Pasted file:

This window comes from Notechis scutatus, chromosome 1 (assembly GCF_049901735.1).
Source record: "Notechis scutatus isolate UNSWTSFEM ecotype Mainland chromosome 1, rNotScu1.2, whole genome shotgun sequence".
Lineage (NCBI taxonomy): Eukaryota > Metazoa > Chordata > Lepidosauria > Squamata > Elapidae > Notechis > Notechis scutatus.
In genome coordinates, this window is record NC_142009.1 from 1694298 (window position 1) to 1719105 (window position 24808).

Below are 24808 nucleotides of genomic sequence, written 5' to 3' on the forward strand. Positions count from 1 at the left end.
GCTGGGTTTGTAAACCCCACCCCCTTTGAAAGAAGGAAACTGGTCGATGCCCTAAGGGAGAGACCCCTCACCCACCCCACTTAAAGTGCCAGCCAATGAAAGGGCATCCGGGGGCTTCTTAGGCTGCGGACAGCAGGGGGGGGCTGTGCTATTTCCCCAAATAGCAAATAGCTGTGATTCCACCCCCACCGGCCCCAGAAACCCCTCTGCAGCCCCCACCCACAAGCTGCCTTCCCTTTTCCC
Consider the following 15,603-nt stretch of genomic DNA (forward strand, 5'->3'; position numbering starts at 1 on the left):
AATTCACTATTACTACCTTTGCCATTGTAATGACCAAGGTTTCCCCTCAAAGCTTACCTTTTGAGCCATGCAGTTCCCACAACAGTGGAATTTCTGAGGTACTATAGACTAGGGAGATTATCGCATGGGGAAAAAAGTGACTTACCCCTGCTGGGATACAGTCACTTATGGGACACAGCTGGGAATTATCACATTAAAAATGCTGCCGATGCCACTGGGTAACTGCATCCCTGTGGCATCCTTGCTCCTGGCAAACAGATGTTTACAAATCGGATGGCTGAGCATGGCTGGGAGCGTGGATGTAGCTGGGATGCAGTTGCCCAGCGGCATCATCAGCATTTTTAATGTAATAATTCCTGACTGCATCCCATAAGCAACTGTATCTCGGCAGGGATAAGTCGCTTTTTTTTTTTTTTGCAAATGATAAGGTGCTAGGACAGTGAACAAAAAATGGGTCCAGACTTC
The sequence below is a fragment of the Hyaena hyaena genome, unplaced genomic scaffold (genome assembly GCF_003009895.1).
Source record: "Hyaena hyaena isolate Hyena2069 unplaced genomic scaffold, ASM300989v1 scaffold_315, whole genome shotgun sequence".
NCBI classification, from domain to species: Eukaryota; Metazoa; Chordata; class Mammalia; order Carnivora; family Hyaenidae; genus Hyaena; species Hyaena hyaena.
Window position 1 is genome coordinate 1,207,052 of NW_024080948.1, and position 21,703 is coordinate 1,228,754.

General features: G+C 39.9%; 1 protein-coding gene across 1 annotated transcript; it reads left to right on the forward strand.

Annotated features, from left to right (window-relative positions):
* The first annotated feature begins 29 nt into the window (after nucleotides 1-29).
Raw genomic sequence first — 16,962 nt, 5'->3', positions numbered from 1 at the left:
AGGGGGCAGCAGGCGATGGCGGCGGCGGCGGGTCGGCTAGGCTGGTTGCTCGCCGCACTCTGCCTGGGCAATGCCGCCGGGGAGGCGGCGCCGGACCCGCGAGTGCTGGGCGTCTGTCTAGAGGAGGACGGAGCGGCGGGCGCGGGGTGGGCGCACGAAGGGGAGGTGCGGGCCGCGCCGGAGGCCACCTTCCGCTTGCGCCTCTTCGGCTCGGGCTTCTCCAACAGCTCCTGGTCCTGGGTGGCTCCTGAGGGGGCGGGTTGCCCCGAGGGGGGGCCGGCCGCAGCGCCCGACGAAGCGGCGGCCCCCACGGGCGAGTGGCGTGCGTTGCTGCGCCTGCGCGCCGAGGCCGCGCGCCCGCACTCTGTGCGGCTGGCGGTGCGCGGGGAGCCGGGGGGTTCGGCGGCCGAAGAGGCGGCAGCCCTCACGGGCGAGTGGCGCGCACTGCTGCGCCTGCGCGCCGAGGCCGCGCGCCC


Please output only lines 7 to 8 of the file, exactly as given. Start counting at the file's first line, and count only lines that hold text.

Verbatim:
Consider the following 15,603-nt stretch of genomic DNA (forward strand, 5'->3'; position numbering starts at 1 on the left):
AATTCACTATTACTACCTTTGCCATTGTAATGACCAAGGTTTCCCCTCAAAGCTTACCTTTTGAGCCATGCAGTTCCCACAACAGTGGAATTTCTGAGGTACTATAGACTAGGGAGATTATCGCATGGGGAAAAAAGTGACTTACCCCTGCTGGGATACAGTCACTTATGGGACACAGCTGGGAATTATCACATTAAAAATGCTGCCGATGCCACTGGGTAACTGCATCCCTGTGGCATCCTTGCTCCTGGCAAACAGATGTTTACAAATCGGATGGCTGAGCATGGCTGGGAGCGTGGATGTAGCTGGGATGCAGTTGCCCAGCGGCATCATCAGCATTTTTAATGTAATAATTCCTGACTGCATCCCATAAGCAACTGTATCTCGGCAGGGATAAGTCGCTTTTTTTTTTTTTTGCAAATGATAAGGTGCTAGGACAGTGAACAAAAAATGGGTCCAGACTTC